With Presidents’ Day coming up on Monday, February 17th, we need to all take a step back and think what Presidents’ Day is all about. Yes, most of us view it as a day off school or off work, but what is the real meaning behind Presidents’ Day?
Presidents’ Day was established back in 1885. Surprisingly enough, it was not always known as “Presidents’ Day”. This day was originally created to honor George Washington’s birthday and was celebrated on his exact birthday, February 22nd. This became the first holiday to celebrate the life of an individual American that is classified as a national federal bank holiday. The date did not become known as “Presidents’ Day until after it was moved as part of 1971’s Uniform Monday Holiday Act, which was an attempt to create more three-day weekend’s for the nation’s workers. Although the third Monday in February is still listed as “Washington’s birthday” on official calendars, Presidents’ Day is now known as a day to celebrate all United States Presidents, past and present. Presidents’ Day is used by many patriotic and historical groups as a date for staging celebrations, reenactments, and other such events.
Many states require that their public schools spend the days leading up to Presidents’ Day teaching their students about the accomplishments of the presidents, often with the focus on the lives of George Washington and Abraham Lincoln, who happen to be the most recognized leaders. Abraham Lincoln is often named the number one most influential president due to his actions leading to the abolition of slavery. Lincoln is then followed by Franklin Delano Roosevelt, with his recognition in leadership throughout World War II and his hard work to end the Great Depression. The third most influential president known is, George Washington for becoming the first president of the United States, setting the precedents that would be later followed by other presidents.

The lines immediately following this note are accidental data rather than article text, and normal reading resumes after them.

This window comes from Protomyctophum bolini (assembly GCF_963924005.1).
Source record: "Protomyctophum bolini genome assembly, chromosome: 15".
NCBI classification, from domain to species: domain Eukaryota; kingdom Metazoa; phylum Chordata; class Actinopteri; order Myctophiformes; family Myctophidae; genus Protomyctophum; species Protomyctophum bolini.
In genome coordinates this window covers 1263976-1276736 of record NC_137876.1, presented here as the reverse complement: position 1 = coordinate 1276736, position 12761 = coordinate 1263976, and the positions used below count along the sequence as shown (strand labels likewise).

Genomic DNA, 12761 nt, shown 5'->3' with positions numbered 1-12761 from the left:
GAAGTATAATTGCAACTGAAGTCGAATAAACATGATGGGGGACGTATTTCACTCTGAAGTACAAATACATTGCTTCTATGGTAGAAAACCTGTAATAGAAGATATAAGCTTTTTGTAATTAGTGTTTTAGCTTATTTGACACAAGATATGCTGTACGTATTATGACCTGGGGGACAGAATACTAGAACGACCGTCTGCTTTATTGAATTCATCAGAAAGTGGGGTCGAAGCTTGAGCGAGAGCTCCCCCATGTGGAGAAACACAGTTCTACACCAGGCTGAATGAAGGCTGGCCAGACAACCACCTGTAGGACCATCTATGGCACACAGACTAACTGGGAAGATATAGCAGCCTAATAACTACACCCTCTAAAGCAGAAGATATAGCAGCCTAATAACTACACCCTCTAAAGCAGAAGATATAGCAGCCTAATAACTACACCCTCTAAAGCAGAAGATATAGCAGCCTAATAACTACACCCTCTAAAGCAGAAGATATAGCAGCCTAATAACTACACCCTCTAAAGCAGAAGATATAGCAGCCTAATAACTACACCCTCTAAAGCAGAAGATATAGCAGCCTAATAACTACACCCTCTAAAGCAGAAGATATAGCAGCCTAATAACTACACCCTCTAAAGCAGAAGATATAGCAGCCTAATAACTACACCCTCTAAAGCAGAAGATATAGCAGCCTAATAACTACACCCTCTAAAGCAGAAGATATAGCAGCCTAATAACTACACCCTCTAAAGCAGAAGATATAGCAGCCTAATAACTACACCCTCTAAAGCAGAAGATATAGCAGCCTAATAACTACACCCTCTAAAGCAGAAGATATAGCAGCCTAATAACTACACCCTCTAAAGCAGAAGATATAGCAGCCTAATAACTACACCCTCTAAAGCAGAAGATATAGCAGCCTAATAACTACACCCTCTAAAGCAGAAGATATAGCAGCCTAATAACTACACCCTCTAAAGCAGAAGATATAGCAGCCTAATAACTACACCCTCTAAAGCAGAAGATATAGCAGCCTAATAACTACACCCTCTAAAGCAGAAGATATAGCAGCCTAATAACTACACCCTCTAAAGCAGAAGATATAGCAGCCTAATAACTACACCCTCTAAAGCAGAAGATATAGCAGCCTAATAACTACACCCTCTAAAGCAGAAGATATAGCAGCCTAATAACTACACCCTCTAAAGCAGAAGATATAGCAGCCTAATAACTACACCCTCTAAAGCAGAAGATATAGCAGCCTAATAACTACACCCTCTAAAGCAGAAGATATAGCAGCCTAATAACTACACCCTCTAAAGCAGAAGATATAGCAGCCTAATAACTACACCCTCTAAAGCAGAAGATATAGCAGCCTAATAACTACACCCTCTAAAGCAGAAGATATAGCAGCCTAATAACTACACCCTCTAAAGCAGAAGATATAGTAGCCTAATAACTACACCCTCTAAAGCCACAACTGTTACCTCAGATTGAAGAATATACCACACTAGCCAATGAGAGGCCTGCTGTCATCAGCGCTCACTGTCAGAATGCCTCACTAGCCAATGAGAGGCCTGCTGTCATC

Although, these three Presidents are often noted as the most influential, we must not forget some of the most underrated presidents that really do deserve more credit than given. Such as John Tyler for using his veto power the way Washington intended as a check on unconstitutional legislation. We must not either forget Grover Cleveland for being the last traditional American conservative in the executive office. Cleveland favored low taxes, light spending, low debt, and low tariffs. Last but certainly not least, Martin Van Buren, who pushed for the sound money policy. Van Buren’s “independent treasury” rescued the American economy from inflation and a deep depression.
So, from here at Sharn Enterprises, Inc, we encourage everyone to remember and celebrate the past and present presidents of the United States this Presidents’ Day!
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Roger A. Wandersee